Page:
Thursday, September 4, 2008

My First Paragraph

It takes guts to post the first paragraph(s) to a novel you've written but haven't yet published. Sending it out to agents and/or publishers pales beside posting that one solitary paragraph on a blog. Agents can reject so painlessly -- send you that little form letter that helps convince you that so & so is just not accepting anyone these days and it has nothing to do with your writing or lack thereof.

But posting on a blog? You've preened and polished and crafted the best opening you know how to write. What if people laugh? or cringe? or wonder, What is she thinking, posting something that asinine? I think paranoia and shaky self-confidence stalk the writer, no matter how many times he's been published. So kudos to Ken Kiser for braving the wilderness and posting his first paragraph. I'm duly impressed. Others (Anthony Pacheco, shariwrites, dianegallant, among others) have jumped in as well, feet first and welcoming comments, thoughts, constructive criticism, and general applause. I can do no less. Here are the opening paragraphs to Ceilyn's Calling.

Ceilyn sprinted down the darkened hallway, conjuring a light spell with his right hand. The light flared, revealing the thick-set demon hurtling towards the heavy monastery door.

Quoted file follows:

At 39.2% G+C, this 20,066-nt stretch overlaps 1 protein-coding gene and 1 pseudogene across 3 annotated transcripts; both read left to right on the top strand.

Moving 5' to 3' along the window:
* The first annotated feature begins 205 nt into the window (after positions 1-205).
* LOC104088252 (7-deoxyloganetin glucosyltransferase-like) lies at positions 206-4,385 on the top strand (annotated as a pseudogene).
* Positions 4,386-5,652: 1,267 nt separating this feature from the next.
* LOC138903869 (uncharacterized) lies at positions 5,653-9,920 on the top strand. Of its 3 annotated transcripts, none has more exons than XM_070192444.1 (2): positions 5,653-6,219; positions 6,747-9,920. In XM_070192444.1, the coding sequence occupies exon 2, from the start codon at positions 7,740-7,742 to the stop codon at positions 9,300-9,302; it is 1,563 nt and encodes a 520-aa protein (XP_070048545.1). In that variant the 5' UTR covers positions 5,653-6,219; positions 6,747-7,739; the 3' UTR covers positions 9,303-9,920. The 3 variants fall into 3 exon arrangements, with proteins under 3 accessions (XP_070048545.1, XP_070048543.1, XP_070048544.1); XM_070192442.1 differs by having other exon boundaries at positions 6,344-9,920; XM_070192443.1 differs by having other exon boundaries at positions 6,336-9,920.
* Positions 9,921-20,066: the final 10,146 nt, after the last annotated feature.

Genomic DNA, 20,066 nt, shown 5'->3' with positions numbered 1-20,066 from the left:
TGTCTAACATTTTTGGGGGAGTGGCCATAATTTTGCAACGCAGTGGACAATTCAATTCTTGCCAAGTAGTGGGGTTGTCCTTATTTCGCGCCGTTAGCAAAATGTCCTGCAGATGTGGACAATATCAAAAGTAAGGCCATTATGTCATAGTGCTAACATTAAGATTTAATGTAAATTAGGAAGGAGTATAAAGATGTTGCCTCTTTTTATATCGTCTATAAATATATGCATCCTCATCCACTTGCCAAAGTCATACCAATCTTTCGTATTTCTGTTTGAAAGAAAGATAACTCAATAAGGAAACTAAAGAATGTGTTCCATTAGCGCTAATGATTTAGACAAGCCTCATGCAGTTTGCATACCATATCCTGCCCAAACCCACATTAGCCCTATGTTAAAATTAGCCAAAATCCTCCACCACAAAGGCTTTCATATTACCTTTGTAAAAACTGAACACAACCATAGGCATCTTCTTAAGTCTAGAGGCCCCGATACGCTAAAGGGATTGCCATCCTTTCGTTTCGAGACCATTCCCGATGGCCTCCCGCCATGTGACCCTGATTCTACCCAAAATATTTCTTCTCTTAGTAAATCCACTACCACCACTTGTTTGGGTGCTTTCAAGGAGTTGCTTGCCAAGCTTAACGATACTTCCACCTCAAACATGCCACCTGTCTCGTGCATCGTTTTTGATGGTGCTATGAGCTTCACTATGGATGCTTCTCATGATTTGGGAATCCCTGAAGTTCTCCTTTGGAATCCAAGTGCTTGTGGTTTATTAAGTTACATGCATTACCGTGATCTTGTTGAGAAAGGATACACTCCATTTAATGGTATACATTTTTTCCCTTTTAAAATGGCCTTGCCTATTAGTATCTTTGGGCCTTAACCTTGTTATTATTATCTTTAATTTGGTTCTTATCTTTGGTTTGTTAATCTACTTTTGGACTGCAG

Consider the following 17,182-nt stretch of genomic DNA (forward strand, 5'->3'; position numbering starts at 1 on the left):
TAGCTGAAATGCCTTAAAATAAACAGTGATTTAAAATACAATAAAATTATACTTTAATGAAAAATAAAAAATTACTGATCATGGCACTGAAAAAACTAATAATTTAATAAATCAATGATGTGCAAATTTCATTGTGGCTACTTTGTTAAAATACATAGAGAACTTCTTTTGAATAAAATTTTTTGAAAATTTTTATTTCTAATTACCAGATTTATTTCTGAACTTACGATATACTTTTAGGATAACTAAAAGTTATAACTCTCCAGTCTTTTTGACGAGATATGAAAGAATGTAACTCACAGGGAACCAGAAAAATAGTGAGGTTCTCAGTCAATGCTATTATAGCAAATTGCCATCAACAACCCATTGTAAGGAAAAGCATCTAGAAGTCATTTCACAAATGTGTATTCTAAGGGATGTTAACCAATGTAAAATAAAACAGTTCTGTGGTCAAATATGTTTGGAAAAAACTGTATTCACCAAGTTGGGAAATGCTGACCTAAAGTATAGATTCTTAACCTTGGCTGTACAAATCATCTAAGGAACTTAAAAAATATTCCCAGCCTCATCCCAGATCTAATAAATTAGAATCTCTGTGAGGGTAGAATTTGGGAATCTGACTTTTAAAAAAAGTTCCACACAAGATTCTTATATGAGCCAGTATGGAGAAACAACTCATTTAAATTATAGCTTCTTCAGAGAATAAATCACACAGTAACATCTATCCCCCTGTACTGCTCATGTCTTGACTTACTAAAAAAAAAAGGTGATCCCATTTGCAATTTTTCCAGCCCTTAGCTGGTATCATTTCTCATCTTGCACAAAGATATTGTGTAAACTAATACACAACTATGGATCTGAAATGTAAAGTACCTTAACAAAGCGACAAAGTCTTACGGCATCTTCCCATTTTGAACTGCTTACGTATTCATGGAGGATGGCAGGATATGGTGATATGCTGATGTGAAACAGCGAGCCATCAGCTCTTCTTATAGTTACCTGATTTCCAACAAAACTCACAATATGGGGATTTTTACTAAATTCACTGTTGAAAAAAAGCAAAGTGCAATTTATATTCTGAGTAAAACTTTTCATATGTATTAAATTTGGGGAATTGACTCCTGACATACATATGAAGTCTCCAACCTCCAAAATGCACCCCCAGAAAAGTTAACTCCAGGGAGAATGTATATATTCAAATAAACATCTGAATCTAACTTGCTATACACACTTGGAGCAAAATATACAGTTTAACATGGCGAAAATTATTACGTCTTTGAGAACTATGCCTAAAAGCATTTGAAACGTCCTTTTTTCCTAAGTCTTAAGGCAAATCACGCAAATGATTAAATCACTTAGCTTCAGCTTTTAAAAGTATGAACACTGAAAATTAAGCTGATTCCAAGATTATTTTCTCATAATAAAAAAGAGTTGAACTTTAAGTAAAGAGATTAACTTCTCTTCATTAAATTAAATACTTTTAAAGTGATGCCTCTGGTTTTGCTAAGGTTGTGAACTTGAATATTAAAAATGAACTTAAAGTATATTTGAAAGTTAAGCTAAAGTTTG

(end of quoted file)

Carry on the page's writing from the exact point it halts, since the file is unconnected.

“Halt!” the boy commanded, his voice ringing with power. He hurled the magical sign of restraint, willing it to stop.

The squat hell-creature swung around, nostrils flaring, chest heaving. The stench of unwashed rags assaulted Ceilyn, and he flinched. The demon’s eyes, crusted over and rimmed with red, narrowed, sensing fear. He took a step back toward Ceilyn.

Ceilyn inhaled sharply. Retreating, he fumbled in his waist pouch for the tiny glass vial. With a thundering roar, the demon threw his head back, teeth glinting in the spelled light. He shook his body, thumping his chest before lowering his head to charge. He snarled, breath fouling the air.

Ceilyn closed his eyes, mouth moving in the ancient spell of reverse conjuring. He held the vial up, swirled its contents several times, then flung it toward the charging beast. But the final word wouldn’t come. Fear billowed up in his chest, blocking his mind, his throat, his words.